Jesus, in the Sermon on the Mount, is, before He tells us to seek the kingdom, telling us what life looks like inside the kingdom. This is how you love; this is how you pray; this is how you obey. And this, He tells us, is what you don’t do — be anxious about what you will eat, what you will drink, what you will wear. This mindset defines the people of the kingdom; it sets us apart from the Gentiles. This is the mark of Christians. You will be recognized, Jesus tells us, not because you have no food, drink, or clothes. Your Father in heaven knows you, like the Gentiles, need these things. What will set you apart from the world around you, what will separate you, is that you will not worry. You will be at peace. You will have but one priority — to seek first the kingdom of God and His righteousness.
We should be encouraged to remember that Jesus preached this sermon to the choir. That is, Jesus isn’t here castigating the scribes and Pharisees. He is talking to His own. The same is true with that first sermon on a mount (Ex. 20). While all men everywhere must not worship false gods or construct idols, while all men must honor God’s name and His Sabbath, while all men must respect those in authority, keep covenant, and so on, God is speaking to His own people here. He is saying, “I rescued you from Egypt, because you are Mine. I am carrying you on eagles’ wings, because you are My people. I will establish you in a land flowing with milk and honey, because you are My beloved. When you get there, be sure not to murder each other. Don’t steal the property of your neighbor. Keep covenant with your wife.” In like manner, Jesus is telling us not to worry not because we are never tempted to do so, but precisely because we are so tempted. He is preaching to the choir because we aren’t choirboys. We do fret. We do fear. We do follow the patterns of the Gentiles.
Our calling, then, is twofold. First, we need to learn to believe that our Father in heaven cares for us. Jesus in this sermon makes this abundantly clear. God provides for the sparrows, for the lilies of the field. He knows what we need, and He will provide. Second, though, we must repent of our fears. In the end, this is what marks the Christian, not that we are sinless but that by His grace we repent when we fall. When we repent, we have been promised that “He is faithful and just to forgive us our sins and to cleanse us from all unrighteousness” (1 John 1:9). When peace passes, when it slips from our grasping hands, we rest here, and thus rest in that peace that passes understanding.
R.C. Sproul Jr. Books | Go to Books Page
By Keith Mathison 11/1/2010
The book of Revelation seems to lend itself to either obsession or neglect. In the first church I attended as a new Christian, our pastor preached through the entire book of Revelation at least twice in a two-year span of time. We were convinced that Revelation was the key to understanding today’s headlines. At the other end of the spectrum are those who think Revelation is too difficult to understand and give up trying. The book is difficult, but it also promises a blessing to those who hear and keep what is written in it (1:3). Despite its difficulty, therefore, it is worth studying.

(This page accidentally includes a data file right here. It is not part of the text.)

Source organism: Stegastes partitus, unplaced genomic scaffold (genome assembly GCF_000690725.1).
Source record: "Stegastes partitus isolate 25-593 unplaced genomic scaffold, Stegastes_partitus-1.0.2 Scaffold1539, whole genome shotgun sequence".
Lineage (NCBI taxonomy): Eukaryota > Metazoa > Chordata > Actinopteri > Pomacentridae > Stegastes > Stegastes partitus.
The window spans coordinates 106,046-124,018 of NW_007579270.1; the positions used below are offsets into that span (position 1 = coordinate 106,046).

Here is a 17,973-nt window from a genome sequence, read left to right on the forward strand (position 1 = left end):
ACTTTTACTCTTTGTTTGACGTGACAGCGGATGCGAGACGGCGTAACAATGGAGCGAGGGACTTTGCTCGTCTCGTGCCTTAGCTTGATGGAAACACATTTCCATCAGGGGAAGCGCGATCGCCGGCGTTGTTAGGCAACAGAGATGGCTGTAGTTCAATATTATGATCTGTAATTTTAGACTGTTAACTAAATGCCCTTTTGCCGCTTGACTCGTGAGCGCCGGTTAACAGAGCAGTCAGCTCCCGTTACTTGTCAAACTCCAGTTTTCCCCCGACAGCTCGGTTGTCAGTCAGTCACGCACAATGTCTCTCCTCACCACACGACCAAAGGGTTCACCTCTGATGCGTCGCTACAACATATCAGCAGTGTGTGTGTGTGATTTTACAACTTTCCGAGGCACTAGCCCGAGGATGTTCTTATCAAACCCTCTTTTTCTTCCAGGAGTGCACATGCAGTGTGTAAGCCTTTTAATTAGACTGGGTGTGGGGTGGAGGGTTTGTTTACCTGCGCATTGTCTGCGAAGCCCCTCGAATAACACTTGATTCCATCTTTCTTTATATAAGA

I discussed Revelation at some length in my book From Age to Age: The Unfolding of Biblical Eschatology. Here I simply want to summarize a few points that may make understanding this part of Holy Scripture a bit less complicated. First, and probably most important, is the fact that Revelation cannot be fully comprehended apart from a good understanding of God’s earlier revelation to His people. The book of Revelation alludes to and echoes the Old Testament more than any other New Testament book. Revelation also reveals the ultimate fulfillment of previous biblical promises and prophecies. In short, if you want to understand Revelation, get to know the rest of the Bible first.
The second point to consider is the book’s structure and outline. This is a disputed issue among New Testament scholars, but despite the disagreements, the basic outline and flow of the book can be grasped. The book begins with a prologue (1:1–8). The first major section of the book includes John’s vision of Christ and the messages to seven churches (1:9–3:22). John continues with his first vision of heaven (4:1–5:14), which leads to three series of judgment oracles. The judgments associated with the seven seals are first (6:1–8:5). This is followed by the judgments associated with the seven trumpets (8:6–11:19). Before the final series of judgments, John includes an interlude about the conflict of God’s people with evil (12:1–15:4). The judgments associated with the seven bowls follow (15:5–16:21). The next section describes the judgment of the harlot Babylon (17:1–19:10). This is followed by the transition from Babylon to the New Jerusalem (19:11–21:8). In the final major section, John describes the new Jerusalem (21:9–22:9). The book concludes with an epilogue (22:10–21). If this basic outline is kept in mind, it is much easier to grasp the meaning of the book.